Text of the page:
Travis Smith: my resume, bio and photos back to the main blog page

So, it turns out that I’m not going to live forever.

I have to tell you, I was quite disappointed when I found this out.

The strangest thing is, I can’t tell you what brought my attention to this irritating fact.  I mean, I was just sitting in a shuttle on my way to the airport early in the morning, and in one of those moments of clarity that only comes from being awake at an unnatural time of day, I found myself counting the number of weeks until I die.

Now, I would say that, barring a radical change in my addiction to processed meat products, I’m not planning to be around for New Year’s 2100 (aka Y2.1K).

In fact, I think I could plan on a life span of 100 years and that would still be placing my bet on the “Optimistic” side of the roulette wheel.  But let’s say 100 years, because regardless of the facts, hey, that’s easy math.

So, I’m 27.  That gives me 73 more years.  Seventy-three more winters.  Seventy-three more birthdays.  Seventy-three more longest days of the year.

Even more chilling, only 18 more Feb. 29s.

I’ll only take part in eight more decades, and I’ll never have to go through the eighties again (I guess it’s not all bad news).

Assuming about 18 days off a year, that means I only have 200 weeks of holiday left, total.

In fact, if I retire at age 65, I only have 98 weeks of holiday left.  I’ll also be bored stiff before I’m 66, but that’s another story.

98 weeks of holiday.  Now, let’s try to figure out how I’m going to spend that—working on my apartment, heading to the mountains to camp, visiting family and friends, traveling to one of the zillions (OK, dozens) of countries I haven’t been to yet.  That’s only days per country.

If I read a book every two weeks, that’s 1,898 books.  Seems like a lot until you realize that Steven King alone has written 52 books.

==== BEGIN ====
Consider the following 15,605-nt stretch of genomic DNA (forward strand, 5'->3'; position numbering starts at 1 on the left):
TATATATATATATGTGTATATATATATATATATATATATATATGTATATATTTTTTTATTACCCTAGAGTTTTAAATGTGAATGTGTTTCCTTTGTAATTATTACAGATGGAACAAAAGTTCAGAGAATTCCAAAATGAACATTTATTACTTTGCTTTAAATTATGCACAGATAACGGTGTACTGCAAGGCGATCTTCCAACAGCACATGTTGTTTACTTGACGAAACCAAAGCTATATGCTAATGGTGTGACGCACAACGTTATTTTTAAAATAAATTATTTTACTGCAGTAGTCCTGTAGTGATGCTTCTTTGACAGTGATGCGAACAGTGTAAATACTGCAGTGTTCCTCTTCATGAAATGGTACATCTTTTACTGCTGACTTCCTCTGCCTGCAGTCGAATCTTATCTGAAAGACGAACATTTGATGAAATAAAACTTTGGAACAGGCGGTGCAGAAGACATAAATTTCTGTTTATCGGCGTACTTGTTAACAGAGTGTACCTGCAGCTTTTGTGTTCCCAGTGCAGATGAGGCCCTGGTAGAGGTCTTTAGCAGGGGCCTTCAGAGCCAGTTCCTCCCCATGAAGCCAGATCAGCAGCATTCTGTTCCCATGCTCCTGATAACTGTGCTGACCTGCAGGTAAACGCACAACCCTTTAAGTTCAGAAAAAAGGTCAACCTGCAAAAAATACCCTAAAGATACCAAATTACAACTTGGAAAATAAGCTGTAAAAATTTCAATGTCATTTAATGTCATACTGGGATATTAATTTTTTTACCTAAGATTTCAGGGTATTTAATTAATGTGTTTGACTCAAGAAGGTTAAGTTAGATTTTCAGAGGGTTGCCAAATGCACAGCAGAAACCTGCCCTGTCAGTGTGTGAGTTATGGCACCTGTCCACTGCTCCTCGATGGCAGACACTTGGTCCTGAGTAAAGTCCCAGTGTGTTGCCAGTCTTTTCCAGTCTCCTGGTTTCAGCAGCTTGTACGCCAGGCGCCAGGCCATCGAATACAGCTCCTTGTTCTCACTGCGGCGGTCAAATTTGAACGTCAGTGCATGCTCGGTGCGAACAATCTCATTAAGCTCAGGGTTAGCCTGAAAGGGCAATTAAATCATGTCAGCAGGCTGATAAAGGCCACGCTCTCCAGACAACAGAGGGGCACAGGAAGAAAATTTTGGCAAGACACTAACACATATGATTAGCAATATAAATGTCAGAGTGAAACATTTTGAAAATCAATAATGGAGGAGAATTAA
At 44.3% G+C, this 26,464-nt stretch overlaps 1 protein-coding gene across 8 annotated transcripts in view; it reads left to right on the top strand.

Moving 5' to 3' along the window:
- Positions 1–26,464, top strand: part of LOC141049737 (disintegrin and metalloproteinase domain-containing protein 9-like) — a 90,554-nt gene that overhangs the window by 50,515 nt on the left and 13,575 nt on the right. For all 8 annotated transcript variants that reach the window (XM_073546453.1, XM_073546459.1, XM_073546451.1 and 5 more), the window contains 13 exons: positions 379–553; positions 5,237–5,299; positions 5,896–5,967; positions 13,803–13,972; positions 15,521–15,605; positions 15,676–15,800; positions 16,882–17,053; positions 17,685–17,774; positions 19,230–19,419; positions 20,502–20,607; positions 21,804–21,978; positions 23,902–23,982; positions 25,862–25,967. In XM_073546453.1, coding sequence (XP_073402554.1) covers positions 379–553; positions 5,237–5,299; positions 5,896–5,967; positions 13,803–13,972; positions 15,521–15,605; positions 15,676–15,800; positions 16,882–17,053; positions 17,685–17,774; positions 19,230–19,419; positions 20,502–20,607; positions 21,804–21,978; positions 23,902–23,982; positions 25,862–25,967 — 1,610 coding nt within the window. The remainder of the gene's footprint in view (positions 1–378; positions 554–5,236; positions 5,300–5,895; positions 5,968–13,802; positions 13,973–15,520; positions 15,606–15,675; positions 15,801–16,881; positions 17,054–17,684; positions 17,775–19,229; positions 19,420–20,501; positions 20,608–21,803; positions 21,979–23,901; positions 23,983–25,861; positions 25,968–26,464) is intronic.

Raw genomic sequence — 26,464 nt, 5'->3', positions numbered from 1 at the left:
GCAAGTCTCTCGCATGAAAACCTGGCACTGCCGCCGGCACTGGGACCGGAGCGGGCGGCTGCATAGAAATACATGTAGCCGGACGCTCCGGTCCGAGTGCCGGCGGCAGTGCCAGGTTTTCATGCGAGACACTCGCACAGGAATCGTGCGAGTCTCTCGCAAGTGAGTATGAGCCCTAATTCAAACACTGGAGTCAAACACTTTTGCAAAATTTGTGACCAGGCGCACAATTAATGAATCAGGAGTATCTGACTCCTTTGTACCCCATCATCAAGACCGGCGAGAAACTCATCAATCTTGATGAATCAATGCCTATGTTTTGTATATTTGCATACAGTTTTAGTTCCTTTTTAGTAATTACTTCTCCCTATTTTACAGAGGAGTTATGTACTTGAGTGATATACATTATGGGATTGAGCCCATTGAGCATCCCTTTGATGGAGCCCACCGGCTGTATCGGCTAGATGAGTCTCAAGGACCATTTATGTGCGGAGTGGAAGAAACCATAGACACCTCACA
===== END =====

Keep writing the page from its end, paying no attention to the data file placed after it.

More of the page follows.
I’d like to go see a movie from time to time, and even if I don’t waste my time on the dreck, there were 53 nominated for Academy Awards this year.  I’ll need to watch one every week, just to keep up, to say nothing for the movies of the 20th Century that I’ve missed, or those movies that are passed over by the academy.

Take a roll of pictures every month: 876 more rolls of film.

Eat a steak every fifteen days: 1,777 more steaks (with a significant percent of them puréed for when my teeth aren’t up to the task).

Read the comics every Sunday: 3,809 more color comic pages (assuming that newspapers still exist).

Drink champagne four times a year: only 292 more glasses of champagne (OK, it’s probably more like 584).

The basic message here, is that I’ve finally reached the stage where I’m both old enough and good enough at counting to number the opportunity I have to do any particular activity.

And I have to tell you, I somehow doubt the situation’s going to get better—you can count on that.

Overheard

“The sad truth is that most evil is done by people who never make up their minds to be good or evil.”

...who said it?

“Almost every American I know does trade large portions of his life for entertainment, hour by weeknight hour, binge by Saturday binge, Facebook check by Facebook check. I’m one of them. In the course of writing this I’ve watched all 13 episodes of House of Cards and who knows how many more West Wing episodes, and I’ve spent any number of blurred hours falling down internet rabbit holes. All instead of reading, or writing, or working, or spending real time with people I love.”

...who said it?

“Live a good life. If there are gods and they are just, then they will not care how devout you have been, but will welcome you based on the virtues you have lived by. If there are gods, but unjust, then you should not want to worship them. If there are no gods, then you will be gone, but will have lived a noble life that will live on in the memories of your loved ones.”

...who said it?

“I play with variables constantly.”

...who said it?

“Only the person who has learned Continual Love coming from a heart of Gratitude/Worship can effectively deal with the problem of loneliness.”

...who said it?

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